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Supreme Court annoyed by the different stand of the Center on the matter of identification of minorities in the states, said – discuss with the states

New Delhi, May 10 (Agency)

The Supreme Court on Tuesday expressed displeasure over the Center taking a different stand on the issue of identification of minorities, including Hindus, at the state level and directed it to discuss the matter with the states within three months. Earlier, the Center on Monday told the court that the power to notify minorities rests with the central government and any decision in this regard would be taken after discussions with states and other stakeholders. The Center had said in March that it is for the states and union territories to decide whether or not to grant minority status to Hindu communities and other communities that are less in number. A bench of Justices SK Kaul and MM Sundaresh said that in such a case an affidavit has been filed that both the Center and the states have powers. The bench observed, “Later you say that the Center has power. In a country like ours, where there is so much diversity, we should be more careful. Before these affidavits are filed, everything is available in the public domain, which has different results. So you should be careful about what you say.

While pronouncing the verdict, the bench said, “Minority Affairs Ministry has filed a fresh affidavit, in which it appears to be going back from the earlier affidavit and we do not appreciate it.” It said, “A stand has already been taken in the first affidavit, but as per the latest affidavit, the power to identify the minorities rests with the Central Government… In view of the aforesaid situation, it is necessary that the Center should act as proposed.” List the matter for August 30. The bench directed to file the status report three days before the hearing. The top court also refused to hear the plea of ​​Meghalaya’s socio-cultural organization seeking intervention in the matter and asked it to approach the authorities concerned with the representation.

The top court said that these are matters which need to be resolved and everything cannot be adjudicated. At the commencement of the hearing, a junior lawyer requested for the matter to be heard later saying that the Solicitor General was busy in some other court. The bench said, “We do not understand that the Union of India is not able to decide what to do. All these ideas were to be given in advance. This creates uncertainty and things come to a public forum before we are even considered. This creates another problem.” The bench then remarked, “If the Center wants to consult with the states, then we have to take a decision. It cannot be a solution to say that everything is so complicated, we will do that. The Indian government cannot answer this. You decide what you want to do. If you want to discuss with them, do so. Who is stopping you from doing this?”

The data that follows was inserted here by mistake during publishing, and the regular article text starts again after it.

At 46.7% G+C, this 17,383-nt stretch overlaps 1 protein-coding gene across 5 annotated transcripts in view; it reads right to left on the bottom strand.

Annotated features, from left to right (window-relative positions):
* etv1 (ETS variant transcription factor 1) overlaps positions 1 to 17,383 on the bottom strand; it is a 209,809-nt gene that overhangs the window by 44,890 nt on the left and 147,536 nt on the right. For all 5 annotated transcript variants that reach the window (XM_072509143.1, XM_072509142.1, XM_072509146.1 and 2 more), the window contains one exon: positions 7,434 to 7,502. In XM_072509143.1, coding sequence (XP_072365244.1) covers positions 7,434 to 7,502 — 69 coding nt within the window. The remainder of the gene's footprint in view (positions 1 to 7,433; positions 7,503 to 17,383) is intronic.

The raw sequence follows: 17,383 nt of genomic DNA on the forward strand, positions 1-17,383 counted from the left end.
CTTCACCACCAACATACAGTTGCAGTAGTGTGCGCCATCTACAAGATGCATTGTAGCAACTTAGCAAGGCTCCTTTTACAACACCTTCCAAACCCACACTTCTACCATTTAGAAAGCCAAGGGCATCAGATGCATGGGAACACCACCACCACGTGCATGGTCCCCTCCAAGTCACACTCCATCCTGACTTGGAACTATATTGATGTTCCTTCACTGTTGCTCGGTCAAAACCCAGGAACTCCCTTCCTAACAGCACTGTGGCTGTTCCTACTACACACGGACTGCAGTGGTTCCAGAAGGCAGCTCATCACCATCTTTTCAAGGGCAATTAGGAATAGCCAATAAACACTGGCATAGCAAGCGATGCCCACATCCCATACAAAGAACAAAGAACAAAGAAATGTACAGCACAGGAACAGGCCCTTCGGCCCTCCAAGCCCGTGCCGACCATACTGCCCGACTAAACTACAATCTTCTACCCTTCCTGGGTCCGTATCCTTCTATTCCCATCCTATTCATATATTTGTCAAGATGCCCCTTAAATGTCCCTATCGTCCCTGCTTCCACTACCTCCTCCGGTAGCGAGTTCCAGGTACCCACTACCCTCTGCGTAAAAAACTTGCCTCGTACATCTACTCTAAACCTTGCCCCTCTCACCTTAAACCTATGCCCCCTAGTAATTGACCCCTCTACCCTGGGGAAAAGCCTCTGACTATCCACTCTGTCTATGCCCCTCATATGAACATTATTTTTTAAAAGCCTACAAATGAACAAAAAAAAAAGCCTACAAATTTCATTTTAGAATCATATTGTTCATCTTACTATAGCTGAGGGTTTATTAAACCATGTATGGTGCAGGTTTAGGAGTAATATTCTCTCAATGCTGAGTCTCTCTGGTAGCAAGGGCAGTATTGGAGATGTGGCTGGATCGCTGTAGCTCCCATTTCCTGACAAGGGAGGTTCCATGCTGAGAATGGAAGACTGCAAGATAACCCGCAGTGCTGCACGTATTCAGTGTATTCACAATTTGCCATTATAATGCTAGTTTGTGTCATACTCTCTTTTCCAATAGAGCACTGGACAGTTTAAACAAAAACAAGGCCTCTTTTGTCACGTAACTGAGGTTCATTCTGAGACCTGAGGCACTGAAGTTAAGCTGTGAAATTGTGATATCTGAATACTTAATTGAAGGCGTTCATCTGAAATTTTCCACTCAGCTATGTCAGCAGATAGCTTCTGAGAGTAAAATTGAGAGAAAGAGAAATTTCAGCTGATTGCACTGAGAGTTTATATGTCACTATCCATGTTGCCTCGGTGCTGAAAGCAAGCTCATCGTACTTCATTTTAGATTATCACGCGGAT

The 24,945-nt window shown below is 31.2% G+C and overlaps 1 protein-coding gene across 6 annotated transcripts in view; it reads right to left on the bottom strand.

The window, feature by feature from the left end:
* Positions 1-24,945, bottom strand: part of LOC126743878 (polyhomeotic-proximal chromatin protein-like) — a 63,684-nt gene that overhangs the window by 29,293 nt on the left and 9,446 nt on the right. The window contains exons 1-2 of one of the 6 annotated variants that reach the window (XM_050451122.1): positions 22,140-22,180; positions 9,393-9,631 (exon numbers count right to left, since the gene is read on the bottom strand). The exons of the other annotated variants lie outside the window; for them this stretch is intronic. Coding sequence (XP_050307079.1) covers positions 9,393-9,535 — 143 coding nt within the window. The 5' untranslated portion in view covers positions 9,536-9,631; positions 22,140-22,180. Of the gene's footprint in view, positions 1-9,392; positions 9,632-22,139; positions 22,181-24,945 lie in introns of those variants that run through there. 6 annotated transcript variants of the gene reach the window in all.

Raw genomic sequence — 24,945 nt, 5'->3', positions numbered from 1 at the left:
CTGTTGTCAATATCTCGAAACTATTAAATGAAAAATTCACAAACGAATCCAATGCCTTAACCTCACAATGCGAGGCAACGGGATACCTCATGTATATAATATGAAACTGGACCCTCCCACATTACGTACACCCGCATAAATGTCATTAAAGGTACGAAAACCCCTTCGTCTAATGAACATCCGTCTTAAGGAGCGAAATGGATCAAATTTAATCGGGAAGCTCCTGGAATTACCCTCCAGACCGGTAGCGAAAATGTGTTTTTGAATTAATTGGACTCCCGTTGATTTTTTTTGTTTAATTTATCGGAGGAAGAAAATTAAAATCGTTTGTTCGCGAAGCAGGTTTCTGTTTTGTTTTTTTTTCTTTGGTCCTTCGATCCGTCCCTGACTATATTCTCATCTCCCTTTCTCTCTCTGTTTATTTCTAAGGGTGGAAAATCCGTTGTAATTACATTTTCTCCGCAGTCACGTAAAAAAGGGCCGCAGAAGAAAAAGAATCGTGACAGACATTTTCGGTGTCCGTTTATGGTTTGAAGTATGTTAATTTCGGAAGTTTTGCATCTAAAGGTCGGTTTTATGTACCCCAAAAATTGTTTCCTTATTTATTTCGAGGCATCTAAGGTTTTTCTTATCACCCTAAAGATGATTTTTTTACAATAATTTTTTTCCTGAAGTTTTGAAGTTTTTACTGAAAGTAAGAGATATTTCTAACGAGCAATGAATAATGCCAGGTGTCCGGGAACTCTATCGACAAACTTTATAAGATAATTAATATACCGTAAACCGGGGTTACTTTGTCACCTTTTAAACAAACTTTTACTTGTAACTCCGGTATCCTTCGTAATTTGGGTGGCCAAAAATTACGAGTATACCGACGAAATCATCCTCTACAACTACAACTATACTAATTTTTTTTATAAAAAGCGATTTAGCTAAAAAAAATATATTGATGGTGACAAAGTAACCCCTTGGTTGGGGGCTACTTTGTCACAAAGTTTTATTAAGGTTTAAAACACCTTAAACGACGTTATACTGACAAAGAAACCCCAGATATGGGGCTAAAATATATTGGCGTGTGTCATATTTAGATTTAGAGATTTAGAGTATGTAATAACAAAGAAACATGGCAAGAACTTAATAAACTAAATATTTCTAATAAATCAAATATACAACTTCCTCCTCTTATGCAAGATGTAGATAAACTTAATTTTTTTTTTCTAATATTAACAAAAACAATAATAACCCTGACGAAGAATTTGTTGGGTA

The court said, “These matters need to be resolved. Taking a different approach will not help. If there is a need for deliberation, it should have been done before the filing of the affidavit. The apex court had earlier given four weeks to the Center to respond to a plea seeking directions for framing of guidelines for identification of minorities at the state level, saying that Hindus in 10 states are minorities. In an affidavit filed in response to a petition filed by advocate Ashwini Kumar Upadhyay, the Ministry of Minority Affairs said that the Central Government has notified six communities as minorities under Section 2C of the National Commission for Minority Communities Act, 1992. “The question included in the writ petition has far-reaching implications for the entire country and therefore any decision taken without detailed consultation with the stakeholders may create an unforeseen complication for the country,” the affidavit said.

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